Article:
Constitutional Reforms Lead To Bloody Protests In Uzbekistan

18 people were killed and 243 injured during bloody clashes between protesters and security forces in Nukus, western Uzbekistan, after the announcement of constitutional reforms. In the aftermath of the demonstration, the Uzbek government declared the imposition of a month-long state of emergency, which involved the blockade of internet access, the establishment of a curfew, and restriction on entry into the region.

On 1st and 2nd July 2022, thousands of protesters took to the streets to express their opposition to an amendment that seeks to strip away the right of secession of the autonomous region of Karakalpakstan’s, after it voted for independence in a referendum. After the tension had been defused, Uzbek President, Shavkat Mirziyoyev, speaking in front of Karakalpakstan’s parliament, vowed to set the clause aside.

Among the other bills proposed, as is characteristic of authoritarian regimes, the president included the amendment that extends the length of the presidential term from 5 to 7 years, resetting the years that have already been served.

“The reports we have received about serious violence, including killings, during the protests are very concerning. I call on the authorities to exercise utmost restraint,” said the UN High Commissioner for Human Rights, Michelle Bachelet, urging the authorities to open a transparent investigation to determine the cause of the casualties. Likewise, the U.S. State Department’s spokesperson, Ned Prince, called for the peaceful resolution of the conflict, highlighting the importance of the protection of all fundamental human rights.

The right to secede, enshrined in Article 74 of Uzbekistan’s constitution, is being treated as a groundless declaration rather than a potential backbone of the legitimate right of the Karakalpakstan region to separate. Among the former Soviet Union Republics’ constitutions, the right to secede was inherent and an embodiment of the right to self-determination that the USSR was internationally one of the most prominent advocates for, during the Cold War. Nevertheless, it was never practically implemented within its borders and therefore, considering the legislature’s veto power over Karakalpakstan’s decision to secede, in Uzbekistan it also constitutes a political façade rather than a lawful entitlement.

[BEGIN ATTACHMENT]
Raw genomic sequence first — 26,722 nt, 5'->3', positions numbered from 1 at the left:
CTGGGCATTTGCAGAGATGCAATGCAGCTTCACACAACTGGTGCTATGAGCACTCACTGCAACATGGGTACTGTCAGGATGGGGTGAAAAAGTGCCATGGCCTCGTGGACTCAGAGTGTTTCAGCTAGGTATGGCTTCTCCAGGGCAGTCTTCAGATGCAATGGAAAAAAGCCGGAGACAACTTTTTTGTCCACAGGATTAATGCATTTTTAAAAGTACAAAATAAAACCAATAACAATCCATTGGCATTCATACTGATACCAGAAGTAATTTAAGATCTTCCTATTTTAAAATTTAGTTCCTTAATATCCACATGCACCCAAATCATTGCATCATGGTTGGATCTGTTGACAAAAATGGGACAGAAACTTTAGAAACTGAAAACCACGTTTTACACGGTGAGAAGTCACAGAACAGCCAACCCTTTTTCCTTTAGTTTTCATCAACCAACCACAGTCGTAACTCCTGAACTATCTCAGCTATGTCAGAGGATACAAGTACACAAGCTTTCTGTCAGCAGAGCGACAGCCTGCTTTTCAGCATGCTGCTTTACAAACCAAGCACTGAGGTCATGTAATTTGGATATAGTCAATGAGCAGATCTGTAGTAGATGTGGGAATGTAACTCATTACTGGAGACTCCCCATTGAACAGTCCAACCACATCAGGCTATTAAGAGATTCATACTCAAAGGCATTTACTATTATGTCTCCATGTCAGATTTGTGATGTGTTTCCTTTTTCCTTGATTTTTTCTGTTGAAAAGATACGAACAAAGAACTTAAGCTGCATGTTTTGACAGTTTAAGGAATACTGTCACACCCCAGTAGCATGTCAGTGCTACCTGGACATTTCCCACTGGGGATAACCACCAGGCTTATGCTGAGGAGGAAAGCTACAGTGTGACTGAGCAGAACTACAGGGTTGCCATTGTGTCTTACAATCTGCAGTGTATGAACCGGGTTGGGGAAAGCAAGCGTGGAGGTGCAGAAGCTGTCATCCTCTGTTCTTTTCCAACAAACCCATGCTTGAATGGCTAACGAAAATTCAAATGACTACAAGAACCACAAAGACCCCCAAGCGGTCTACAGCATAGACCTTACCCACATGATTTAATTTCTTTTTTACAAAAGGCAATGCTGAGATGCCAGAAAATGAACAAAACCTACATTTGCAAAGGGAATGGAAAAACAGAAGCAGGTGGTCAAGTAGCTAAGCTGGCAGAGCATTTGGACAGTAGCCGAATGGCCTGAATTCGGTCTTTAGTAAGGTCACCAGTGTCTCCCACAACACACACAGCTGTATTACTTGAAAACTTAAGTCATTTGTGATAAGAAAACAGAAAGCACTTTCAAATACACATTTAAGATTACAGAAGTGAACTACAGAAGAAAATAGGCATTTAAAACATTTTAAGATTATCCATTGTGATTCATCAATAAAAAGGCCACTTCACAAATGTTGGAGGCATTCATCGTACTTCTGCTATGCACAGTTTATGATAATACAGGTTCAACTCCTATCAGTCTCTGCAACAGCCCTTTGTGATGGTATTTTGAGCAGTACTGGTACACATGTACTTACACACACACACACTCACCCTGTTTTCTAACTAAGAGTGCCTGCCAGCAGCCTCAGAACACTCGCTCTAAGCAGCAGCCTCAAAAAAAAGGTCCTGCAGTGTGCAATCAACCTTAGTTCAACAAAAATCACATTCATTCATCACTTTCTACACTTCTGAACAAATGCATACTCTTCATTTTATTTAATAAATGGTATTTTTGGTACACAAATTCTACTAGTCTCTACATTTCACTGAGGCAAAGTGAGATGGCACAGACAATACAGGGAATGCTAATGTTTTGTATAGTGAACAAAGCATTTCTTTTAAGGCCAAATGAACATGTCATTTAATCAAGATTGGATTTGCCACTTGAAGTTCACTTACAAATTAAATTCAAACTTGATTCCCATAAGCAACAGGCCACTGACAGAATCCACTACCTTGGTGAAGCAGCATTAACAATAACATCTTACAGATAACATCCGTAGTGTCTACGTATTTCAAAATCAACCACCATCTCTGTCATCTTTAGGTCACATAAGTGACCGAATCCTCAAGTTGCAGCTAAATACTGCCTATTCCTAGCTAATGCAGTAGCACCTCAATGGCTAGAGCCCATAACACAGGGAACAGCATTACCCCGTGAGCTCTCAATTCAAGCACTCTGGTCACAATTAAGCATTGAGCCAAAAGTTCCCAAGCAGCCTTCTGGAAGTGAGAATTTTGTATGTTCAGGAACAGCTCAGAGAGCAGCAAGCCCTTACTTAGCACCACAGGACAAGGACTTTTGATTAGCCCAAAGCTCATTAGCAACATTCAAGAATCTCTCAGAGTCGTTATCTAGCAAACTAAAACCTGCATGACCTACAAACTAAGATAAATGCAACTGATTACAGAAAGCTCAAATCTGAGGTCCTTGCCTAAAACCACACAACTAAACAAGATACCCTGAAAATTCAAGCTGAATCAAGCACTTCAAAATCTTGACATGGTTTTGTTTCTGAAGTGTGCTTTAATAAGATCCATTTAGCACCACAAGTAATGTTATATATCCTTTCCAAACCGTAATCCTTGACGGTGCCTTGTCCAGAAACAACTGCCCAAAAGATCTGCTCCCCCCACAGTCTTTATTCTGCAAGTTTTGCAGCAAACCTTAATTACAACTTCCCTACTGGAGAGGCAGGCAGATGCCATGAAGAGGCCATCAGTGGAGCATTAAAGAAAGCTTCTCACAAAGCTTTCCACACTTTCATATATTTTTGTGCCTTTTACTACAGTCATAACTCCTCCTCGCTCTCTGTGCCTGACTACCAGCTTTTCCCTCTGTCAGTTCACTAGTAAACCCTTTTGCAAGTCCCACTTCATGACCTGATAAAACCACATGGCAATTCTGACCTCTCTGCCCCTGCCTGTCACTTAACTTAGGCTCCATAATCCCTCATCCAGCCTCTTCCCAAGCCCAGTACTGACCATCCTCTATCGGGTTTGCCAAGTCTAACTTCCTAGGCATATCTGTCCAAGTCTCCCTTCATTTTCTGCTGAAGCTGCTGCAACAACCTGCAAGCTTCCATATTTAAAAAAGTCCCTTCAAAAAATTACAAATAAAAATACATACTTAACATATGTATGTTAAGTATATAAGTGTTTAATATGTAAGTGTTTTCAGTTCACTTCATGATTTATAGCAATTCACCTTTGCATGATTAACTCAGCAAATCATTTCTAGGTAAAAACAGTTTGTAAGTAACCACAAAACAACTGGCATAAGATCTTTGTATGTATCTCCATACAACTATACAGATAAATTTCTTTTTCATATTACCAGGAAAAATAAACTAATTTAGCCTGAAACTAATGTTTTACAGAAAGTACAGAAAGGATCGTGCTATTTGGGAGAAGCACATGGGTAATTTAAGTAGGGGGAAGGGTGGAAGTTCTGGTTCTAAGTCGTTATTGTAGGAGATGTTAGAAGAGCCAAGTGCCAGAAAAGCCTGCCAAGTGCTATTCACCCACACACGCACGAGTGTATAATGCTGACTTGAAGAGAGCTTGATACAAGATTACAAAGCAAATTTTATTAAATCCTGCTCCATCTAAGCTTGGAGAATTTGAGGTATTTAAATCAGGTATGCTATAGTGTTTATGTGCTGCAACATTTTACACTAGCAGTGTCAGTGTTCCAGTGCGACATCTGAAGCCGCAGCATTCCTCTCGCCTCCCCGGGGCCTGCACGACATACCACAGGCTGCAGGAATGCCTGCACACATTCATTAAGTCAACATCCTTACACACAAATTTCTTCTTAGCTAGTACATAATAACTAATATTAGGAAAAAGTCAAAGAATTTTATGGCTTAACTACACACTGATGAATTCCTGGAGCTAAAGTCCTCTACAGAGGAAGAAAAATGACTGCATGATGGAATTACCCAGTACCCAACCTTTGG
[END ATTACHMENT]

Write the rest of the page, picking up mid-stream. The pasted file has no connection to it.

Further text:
According to the Human Rights Watch’s report, since the beginning of Mirziyoyev’s presidency in 2016, Uzbekistan has significantly improved the standard of human rights protection. Nevertheless, reports continue to emerge regarding abuses such as ill-treatment, torture, or restrictions on the freedom of speech. Multiple international organisations, including the European Union and the UN Human Rights Commission have expressed concerns about the continuous violations of fundamental civil liberties by state entities and actors.

The demonstrations and subsequent escalation of the conflict are only a consequence of the long-lasting problems that continue to prevail over the territory of Karakalpakstan. Suffering from decades of neglect, particularly vulnerable to the Aral Sea’s death, the 2 million population has struggled economically and have been plagued by a tuberculosis pandemic.

The unlawful use of force by the Uzbek Security forces has taken a toll on Uzbekistan’s reputation among state and non-state actors. The international community continues to patiently monitor the situation in Uzbekistan, hoping for rapid processes that involves international partners.